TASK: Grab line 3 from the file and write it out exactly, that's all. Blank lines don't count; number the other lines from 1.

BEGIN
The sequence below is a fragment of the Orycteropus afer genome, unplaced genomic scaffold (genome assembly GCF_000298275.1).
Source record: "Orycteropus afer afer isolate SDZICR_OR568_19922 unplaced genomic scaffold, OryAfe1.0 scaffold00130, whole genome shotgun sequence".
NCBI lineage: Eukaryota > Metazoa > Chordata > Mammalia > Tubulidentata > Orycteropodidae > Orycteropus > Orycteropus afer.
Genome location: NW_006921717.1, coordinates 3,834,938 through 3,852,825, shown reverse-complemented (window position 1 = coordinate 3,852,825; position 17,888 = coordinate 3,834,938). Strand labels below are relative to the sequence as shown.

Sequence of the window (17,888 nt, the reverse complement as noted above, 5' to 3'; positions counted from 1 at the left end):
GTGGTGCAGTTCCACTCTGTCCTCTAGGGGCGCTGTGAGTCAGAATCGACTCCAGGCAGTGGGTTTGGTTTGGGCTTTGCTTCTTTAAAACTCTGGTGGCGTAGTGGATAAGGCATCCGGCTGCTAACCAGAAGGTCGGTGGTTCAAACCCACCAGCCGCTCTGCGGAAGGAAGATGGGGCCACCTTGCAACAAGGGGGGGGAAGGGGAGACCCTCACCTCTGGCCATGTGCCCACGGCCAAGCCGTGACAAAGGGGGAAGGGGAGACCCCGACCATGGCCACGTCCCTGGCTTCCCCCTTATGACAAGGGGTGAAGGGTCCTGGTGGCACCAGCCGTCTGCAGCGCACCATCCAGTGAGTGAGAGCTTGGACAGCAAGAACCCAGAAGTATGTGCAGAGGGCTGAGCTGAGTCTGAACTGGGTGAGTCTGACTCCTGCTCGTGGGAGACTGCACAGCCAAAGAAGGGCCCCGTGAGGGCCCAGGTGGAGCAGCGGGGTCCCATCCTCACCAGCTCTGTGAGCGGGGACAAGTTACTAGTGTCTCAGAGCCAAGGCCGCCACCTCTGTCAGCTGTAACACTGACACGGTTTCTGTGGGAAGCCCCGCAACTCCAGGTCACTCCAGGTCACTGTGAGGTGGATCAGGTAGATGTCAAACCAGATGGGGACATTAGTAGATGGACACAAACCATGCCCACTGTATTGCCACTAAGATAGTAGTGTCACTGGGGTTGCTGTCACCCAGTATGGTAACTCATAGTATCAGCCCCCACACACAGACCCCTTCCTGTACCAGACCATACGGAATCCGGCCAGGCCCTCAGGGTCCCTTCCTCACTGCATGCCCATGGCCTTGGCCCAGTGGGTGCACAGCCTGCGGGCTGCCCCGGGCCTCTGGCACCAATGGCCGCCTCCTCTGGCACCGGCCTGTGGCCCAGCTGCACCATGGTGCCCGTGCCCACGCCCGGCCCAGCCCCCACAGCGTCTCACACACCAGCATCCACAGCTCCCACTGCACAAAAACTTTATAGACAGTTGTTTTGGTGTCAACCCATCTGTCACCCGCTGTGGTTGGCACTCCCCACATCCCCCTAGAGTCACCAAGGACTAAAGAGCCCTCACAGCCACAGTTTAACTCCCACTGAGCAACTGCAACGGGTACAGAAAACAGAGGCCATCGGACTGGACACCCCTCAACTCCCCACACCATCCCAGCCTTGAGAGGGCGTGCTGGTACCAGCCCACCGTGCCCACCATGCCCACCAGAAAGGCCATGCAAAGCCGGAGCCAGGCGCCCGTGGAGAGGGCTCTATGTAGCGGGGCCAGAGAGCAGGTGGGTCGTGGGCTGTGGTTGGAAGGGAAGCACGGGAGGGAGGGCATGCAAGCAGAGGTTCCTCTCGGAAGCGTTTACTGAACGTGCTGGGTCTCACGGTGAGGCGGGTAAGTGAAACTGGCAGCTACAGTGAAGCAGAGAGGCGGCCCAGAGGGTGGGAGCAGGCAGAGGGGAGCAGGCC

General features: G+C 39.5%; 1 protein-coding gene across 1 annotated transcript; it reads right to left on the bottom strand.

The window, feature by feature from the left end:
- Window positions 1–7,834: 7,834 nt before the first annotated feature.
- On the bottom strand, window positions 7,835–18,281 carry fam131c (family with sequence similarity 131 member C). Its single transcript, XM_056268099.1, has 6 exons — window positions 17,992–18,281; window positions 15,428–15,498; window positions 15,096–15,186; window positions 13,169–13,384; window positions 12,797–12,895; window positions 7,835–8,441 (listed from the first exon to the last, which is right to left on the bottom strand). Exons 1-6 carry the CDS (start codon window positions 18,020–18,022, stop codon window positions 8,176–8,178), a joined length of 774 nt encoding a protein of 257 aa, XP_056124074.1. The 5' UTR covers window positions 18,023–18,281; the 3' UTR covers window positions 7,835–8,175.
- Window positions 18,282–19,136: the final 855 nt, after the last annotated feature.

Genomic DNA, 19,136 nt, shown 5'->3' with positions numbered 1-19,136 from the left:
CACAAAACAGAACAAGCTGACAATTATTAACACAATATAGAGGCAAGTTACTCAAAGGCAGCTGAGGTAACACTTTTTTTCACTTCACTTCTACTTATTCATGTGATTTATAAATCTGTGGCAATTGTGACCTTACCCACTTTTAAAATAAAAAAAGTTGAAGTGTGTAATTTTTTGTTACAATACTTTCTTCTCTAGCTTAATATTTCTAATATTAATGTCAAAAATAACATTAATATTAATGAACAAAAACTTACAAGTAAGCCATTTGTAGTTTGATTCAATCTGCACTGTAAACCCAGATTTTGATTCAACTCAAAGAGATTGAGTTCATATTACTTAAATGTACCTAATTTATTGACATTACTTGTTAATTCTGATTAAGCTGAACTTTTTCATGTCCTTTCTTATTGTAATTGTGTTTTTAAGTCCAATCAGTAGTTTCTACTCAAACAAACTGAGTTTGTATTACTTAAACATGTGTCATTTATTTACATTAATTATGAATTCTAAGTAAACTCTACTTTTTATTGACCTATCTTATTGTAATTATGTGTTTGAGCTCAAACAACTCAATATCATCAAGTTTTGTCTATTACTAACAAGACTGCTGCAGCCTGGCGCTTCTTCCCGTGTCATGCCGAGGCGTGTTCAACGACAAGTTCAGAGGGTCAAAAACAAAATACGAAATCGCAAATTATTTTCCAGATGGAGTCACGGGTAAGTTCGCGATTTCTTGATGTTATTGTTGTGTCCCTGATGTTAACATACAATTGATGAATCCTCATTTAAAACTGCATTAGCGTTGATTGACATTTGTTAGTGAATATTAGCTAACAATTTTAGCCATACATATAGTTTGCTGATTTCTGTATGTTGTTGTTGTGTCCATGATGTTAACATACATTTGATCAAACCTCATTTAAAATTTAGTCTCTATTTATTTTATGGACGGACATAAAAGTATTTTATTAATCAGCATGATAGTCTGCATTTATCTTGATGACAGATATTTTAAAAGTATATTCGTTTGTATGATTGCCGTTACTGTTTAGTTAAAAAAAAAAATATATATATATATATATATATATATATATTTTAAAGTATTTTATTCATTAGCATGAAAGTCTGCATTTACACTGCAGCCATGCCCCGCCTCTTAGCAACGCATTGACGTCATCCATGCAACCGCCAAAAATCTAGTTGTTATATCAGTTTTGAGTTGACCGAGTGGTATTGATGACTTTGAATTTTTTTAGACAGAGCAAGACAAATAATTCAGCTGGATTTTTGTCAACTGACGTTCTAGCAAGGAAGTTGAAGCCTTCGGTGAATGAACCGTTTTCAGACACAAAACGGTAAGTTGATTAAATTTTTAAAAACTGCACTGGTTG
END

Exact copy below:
NCBI lineage: Eukaryota > Metazoa > Chordata > Mammalia > Tubulidentata > Orycteropodidae > Orycteropus > Orycteropus afer.